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So here's what I'm trying to do. I have a hardware token with some certs on it and I'm writing a Java application to try and access those certs. I have used the SunPKCS11 library in jre6 for a windows 32 bit machine. This is a small sample of how I access the certs:

String configName = "pkcs.cnf"
String PIN = "123456";
Provider p = new;
KeyStore keyStore = KeyStore.getInstance("PKCS11");
char[] pin = PIN.toCharArray();
keyStore.load(null, pin);

It works great, I'm able to get the certs and everything. Now I'm trying to do the same on a 64 bit machine. However I am trying to use the 64 bit jre6 library and that is missing the SunPKCS11 jar file (located in {java.home}/lib/ext. Because of that I cannot create a SunPKCS11 object. My question to you is, what do I do now? How can I access the certs on a token using 64 bit java libraries? Has someone written a 64 bit wrapper for such a task?

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Is there a good reason to use java 64 bit version? Because if you are using Microsoft Windows 64 bits with java 32 bit version, Sun PKCS #11 will work – Jaime Hablutzel Apr 10 '14 at 20:45
up vote 3 down vote accepted

PKCS11 Support was not implemented because there was no way to test that library (somehow, whatever).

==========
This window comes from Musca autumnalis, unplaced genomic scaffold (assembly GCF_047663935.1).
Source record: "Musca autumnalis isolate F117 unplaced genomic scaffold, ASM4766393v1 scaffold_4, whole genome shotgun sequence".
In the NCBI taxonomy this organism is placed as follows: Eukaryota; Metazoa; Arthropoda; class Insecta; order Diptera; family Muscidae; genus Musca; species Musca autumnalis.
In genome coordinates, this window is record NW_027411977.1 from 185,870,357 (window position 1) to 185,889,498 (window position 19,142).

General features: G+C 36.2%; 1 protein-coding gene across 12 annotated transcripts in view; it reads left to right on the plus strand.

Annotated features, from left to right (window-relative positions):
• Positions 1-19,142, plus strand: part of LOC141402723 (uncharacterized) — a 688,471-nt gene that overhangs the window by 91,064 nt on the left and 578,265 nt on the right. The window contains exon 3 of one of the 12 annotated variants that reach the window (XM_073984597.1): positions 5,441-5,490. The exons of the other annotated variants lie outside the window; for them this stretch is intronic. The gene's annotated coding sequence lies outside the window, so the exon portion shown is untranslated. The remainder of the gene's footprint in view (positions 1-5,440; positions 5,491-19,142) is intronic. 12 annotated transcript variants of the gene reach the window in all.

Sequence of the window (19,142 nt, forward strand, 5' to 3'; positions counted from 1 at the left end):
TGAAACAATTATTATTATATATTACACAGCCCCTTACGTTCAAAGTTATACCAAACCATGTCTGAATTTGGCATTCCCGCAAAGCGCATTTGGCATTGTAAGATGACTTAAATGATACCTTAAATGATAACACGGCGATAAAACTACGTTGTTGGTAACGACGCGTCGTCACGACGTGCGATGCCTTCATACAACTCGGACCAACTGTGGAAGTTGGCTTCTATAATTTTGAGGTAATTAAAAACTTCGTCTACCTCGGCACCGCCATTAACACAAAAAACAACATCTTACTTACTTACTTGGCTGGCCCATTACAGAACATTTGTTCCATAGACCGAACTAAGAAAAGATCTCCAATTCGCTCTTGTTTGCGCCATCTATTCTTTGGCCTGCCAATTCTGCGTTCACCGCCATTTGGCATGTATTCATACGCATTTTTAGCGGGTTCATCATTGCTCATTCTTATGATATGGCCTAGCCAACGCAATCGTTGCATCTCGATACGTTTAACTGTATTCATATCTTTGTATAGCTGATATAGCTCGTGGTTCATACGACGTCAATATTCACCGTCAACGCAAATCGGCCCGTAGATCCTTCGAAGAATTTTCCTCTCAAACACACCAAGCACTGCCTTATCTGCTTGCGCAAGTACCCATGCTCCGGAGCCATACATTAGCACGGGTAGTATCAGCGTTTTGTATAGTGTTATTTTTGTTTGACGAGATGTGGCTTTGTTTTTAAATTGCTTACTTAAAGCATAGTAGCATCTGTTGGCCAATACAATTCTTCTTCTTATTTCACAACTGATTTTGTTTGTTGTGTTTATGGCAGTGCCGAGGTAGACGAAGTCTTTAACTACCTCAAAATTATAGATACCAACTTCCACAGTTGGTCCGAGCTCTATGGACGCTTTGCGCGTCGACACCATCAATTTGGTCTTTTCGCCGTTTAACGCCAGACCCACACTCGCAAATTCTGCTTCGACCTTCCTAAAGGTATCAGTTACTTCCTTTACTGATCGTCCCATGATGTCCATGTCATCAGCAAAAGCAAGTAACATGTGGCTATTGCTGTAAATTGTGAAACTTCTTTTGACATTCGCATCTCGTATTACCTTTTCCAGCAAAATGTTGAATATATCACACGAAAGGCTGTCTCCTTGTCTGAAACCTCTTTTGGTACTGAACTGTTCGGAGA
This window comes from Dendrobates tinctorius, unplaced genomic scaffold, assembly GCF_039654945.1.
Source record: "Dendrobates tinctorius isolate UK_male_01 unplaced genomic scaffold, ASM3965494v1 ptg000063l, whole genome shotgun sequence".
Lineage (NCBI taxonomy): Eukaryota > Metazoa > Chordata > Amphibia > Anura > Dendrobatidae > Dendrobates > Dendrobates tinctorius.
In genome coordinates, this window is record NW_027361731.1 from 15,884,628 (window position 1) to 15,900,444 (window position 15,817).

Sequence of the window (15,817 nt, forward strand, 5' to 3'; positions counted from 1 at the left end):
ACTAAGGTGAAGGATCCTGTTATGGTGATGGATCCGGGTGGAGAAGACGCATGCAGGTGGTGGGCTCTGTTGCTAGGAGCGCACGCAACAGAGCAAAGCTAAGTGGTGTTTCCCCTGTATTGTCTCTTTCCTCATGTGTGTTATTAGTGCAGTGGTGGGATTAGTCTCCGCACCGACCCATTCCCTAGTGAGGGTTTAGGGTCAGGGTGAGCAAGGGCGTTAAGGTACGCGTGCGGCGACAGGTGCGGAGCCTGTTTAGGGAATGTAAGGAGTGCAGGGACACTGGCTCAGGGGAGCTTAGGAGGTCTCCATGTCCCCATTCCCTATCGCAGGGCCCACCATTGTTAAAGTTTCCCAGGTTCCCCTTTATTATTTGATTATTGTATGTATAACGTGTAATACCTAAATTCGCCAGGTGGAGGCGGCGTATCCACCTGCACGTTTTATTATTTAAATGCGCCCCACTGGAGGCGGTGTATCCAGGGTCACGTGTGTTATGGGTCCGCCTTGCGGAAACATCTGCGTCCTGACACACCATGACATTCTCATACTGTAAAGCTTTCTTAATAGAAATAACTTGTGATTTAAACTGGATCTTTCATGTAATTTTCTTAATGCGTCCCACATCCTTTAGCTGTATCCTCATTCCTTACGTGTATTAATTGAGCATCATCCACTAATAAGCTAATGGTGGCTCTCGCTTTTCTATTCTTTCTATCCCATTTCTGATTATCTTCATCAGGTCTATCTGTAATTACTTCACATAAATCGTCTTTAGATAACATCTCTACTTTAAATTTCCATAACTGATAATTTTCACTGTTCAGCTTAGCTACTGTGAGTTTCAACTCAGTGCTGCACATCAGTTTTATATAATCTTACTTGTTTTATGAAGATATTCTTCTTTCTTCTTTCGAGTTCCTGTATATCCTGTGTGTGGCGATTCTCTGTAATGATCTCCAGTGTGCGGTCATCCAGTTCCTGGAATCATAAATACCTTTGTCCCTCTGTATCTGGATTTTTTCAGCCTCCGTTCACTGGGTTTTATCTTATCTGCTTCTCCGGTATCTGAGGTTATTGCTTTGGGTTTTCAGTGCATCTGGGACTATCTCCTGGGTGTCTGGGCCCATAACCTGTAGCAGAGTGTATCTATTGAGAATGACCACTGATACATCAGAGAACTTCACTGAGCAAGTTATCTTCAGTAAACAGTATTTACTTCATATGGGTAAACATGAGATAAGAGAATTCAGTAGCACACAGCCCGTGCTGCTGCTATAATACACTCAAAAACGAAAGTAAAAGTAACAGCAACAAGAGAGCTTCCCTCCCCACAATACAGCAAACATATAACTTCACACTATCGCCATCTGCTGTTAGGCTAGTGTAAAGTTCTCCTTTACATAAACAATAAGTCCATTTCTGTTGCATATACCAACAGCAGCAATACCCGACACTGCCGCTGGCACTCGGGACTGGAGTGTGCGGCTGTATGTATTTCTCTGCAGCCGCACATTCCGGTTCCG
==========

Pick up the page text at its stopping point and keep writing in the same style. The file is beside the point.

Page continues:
This has changed in Java 8, though. Since J8b49 a 64 bit Version is included. See:

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Assuming your {java.home} points to jre6, sunpkcs11.jar is in the {java.home}/lib/ext; If your {java.home} points to jdk1.6, sunpkcs11.jar is in the {java.home}/jre/lib/ext; I've tested it against the newly installed jdk and jre. Please verify your installation.

EDITED (summarising the comments)
In java 64-bit version pkcs11 is not available.

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Are you on a 64 bit machine? It is not there under the 64 bit installation of java. That is the problem I am having. – Otra Nov 9 '11 at 11:59
Yes, you're right. I tested it in my 64 bit server with jdk-6u22-windows-i586.exe which is 32 bit installation. SUNPKCS11 is not implemented in 64 installation of WINDOWS JDK. – Nov 15 '11 at 6:15
There is not much of a performance gain on 64 bit Java, is it a possability to wait for the PKCS#11 provider to be compiled? Or do you need 64 bit memory space for your application? If the need is very dire, you could compile OpenJDK in 64 bit and test if you get the PKCS#11 provider to work. This will take quite a bit of knowledge and (for a Windows compile) patience getting the required libraries and tools. – Maarten Bodewes Nov 21 '11 at 21:29

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